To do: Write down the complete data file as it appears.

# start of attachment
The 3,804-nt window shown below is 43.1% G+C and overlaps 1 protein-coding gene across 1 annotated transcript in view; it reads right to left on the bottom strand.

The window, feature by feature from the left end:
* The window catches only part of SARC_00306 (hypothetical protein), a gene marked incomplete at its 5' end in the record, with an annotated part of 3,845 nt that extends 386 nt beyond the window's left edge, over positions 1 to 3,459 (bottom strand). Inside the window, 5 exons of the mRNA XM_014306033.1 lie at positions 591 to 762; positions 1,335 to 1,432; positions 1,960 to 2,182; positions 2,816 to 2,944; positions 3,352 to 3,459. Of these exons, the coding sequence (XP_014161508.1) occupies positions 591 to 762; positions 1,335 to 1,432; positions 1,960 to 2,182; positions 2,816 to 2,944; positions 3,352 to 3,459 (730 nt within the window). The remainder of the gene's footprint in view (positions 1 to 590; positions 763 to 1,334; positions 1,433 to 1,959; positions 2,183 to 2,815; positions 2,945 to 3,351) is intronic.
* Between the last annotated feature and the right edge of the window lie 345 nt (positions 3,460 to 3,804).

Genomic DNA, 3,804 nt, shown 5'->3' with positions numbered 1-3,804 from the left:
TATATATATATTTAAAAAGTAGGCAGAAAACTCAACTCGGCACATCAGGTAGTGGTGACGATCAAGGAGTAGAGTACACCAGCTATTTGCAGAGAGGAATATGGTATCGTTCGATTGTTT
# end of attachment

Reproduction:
The 3,804-nt window shown below is 43.1% G+C and overlaps 1 protein-coding gene across 1 annotated transcript in view; it reads right to left on the bottom strand.

The window, feature by feature from the left end:
* The window catches only part of SARC_00306 (hypothetical protein), a gene marked incomplete at its 5' end in the record, with an annotated part of 3,845 nt that extends 386 nt beyond the window's left edge, over positions 1 to 3,459 (bottom strand). Inside the window, 5 exons of the mRNA XM_014306033.1 lie at positions 591 to 762; positions 1,335 to 1,432; positions 1,960 to 2,182; positions 2,816 to 2,944; positions 3,352 to 3,459. Of these exons, the coding sequence (XP_014161508.1) occupies positions 591 to 762; positions 1,335 to 1,432; positions 1,960 to 2,182; positions 2,816 to 2,944; positions 3,352 to 3,459 (730 nt within the window). The remainder of the gene's footprint in view (positions 1 to 590; positions 763 to 1,334; positions 1,433 to 1,959; positions 2,183 to 2,815; positions 2,945 to 3,351) is intronic.
* Between the last annotated feature and the right edge of the window lie 345 nt (positions 3,460 to 3,804).

Genomic DNA, 3,804 nt, shown 5'->3' with positions numbered 1-3,804 from the left:
TATATATATATTTAAAAAGTAGGCAGAAAACTCAACTCGGCACATCAGGTAGTGGTGACGATCAAGGAGTAGAGTACACCAGCTATTTGCAGAGAGGAATATGGTATCGTTCGATTGTTT